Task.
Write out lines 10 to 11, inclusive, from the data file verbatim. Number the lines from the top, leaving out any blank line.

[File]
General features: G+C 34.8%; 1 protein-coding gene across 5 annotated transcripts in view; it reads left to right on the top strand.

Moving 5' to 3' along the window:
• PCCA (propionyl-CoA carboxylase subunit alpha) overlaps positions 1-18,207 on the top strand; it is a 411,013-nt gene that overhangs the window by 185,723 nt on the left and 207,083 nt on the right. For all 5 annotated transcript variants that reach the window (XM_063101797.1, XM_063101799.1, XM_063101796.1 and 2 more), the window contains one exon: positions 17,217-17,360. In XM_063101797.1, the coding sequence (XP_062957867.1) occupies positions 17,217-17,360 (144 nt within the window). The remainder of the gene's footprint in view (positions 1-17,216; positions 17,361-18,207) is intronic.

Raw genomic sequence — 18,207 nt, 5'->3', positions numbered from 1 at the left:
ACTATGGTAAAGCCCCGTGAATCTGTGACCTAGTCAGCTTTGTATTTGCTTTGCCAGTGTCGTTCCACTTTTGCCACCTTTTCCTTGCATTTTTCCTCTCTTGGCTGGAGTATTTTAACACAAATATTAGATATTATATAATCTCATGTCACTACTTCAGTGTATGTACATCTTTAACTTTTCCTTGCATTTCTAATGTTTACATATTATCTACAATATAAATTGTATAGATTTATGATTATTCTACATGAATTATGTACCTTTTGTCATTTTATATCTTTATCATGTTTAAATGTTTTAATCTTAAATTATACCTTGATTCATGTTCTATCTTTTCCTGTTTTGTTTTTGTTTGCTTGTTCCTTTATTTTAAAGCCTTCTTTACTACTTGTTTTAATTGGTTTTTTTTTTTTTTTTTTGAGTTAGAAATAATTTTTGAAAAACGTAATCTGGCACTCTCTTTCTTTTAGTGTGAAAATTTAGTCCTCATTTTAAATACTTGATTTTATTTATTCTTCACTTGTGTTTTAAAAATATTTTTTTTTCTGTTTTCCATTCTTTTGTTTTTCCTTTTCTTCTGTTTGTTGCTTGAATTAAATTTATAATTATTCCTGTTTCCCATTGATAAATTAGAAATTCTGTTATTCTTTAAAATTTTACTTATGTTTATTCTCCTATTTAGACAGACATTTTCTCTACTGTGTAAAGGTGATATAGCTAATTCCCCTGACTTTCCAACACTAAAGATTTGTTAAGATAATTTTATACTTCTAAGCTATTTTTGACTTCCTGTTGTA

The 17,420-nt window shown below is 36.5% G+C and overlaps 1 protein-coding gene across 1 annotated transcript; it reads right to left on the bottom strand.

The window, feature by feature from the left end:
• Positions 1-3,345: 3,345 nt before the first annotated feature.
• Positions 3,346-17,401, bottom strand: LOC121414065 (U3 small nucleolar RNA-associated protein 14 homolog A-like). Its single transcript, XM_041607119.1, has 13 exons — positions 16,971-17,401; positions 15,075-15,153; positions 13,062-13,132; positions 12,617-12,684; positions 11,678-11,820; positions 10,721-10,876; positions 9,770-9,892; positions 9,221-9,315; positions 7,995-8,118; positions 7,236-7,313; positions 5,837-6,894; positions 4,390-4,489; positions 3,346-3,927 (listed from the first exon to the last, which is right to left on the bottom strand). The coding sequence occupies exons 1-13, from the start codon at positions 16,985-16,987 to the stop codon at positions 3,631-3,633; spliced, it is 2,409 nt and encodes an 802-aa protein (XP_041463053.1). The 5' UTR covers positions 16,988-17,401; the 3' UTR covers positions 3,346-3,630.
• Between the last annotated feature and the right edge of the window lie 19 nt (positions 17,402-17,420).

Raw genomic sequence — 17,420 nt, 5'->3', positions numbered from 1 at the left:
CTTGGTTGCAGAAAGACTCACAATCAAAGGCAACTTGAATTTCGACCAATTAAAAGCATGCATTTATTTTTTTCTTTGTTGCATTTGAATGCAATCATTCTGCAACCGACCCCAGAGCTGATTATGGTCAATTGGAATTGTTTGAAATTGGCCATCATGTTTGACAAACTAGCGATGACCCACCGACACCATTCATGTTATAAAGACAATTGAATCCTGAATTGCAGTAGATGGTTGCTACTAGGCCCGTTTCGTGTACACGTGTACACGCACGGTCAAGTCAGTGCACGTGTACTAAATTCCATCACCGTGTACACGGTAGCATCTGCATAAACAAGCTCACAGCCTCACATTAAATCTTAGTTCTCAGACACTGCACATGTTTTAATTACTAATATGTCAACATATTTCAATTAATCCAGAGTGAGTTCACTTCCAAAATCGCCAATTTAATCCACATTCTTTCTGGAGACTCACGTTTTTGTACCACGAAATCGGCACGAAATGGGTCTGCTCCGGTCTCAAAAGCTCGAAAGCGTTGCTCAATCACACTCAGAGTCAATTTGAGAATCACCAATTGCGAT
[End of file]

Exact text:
• Between the last annotated feature and the right edge of the window lie 19 nt (positions 17,402-17,420).

Raw genomic sequence — 17,420 nt, 5'->3', positions numbered from 1 at the left: